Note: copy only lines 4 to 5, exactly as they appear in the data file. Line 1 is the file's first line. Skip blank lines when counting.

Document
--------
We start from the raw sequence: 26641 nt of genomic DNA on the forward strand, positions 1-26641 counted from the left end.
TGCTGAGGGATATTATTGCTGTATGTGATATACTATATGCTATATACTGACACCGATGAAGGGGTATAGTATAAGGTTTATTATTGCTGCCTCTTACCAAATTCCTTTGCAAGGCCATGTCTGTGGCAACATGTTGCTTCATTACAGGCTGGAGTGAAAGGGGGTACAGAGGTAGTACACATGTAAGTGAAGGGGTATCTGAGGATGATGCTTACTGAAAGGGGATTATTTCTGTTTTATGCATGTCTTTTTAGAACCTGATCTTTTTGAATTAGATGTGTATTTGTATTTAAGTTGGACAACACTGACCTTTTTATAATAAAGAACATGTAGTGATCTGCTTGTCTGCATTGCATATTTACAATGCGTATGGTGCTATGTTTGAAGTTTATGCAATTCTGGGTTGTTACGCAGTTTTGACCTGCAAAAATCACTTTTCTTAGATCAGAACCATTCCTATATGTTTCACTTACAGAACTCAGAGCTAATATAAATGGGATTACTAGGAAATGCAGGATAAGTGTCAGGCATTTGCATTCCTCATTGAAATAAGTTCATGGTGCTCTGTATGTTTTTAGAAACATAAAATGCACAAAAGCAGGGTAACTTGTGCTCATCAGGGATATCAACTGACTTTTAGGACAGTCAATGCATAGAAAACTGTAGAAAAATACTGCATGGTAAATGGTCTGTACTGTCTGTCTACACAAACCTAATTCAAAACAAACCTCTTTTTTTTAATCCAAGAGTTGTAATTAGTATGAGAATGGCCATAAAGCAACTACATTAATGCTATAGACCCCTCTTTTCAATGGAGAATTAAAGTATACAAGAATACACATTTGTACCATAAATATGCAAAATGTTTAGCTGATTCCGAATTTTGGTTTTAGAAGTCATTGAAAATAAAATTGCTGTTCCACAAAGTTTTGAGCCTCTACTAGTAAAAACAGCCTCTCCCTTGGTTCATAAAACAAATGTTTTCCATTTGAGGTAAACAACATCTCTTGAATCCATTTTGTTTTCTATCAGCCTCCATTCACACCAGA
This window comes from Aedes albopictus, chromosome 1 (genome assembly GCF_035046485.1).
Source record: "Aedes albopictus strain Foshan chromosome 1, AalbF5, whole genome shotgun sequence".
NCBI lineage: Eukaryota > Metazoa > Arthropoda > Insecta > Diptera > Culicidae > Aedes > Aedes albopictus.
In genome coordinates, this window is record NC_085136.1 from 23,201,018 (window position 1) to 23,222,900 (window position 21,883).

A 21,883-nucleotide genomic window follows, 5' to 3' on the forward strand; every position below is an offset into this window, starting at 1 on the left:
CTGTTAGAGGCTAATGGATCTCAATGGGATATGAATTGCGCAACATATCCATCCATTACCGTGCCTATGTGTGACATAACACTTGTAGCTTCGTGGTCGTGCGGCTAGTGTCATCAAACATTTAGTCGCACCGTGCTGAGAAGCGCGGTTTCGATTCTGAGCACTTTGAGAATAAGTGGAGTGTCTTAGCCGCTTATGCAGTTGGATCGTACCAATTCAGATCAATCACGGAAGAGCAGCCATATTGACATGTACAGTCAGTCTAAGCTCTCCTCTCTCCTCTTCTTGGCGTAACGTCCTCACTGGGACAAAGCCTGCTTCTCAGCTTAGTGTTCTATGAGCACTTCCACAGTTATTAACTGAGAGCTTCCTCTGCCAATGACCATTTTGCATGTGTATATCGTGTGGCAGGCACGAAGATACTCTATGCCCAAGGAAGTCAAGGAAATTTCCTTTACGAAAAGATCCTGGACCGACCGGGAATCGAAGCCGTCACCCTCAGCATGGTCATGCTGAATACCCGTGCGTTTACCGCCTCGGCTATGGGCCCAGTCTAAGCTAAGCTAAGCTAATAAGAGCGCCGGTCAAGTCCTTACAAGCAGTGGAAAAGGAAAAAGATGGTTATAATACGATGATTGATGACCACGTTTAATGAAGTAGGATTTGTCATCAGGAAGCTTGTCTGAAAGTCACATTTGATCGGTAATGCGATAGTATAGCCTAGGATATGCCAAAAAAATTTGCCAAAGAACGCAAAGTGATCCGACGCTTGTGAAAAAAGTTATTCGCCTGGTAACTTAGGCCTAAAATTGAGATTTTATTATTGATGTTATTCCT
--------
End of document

Source record: "Aedes albopictus strain Foshan chromosome 1, AalbF5, whole genome shotgun sequence".
NCBI lineage: Eukaryota > Metazoa > Arthropoda > Insecta > Diptera > Culicidae > Aedes > Aedes albopictus.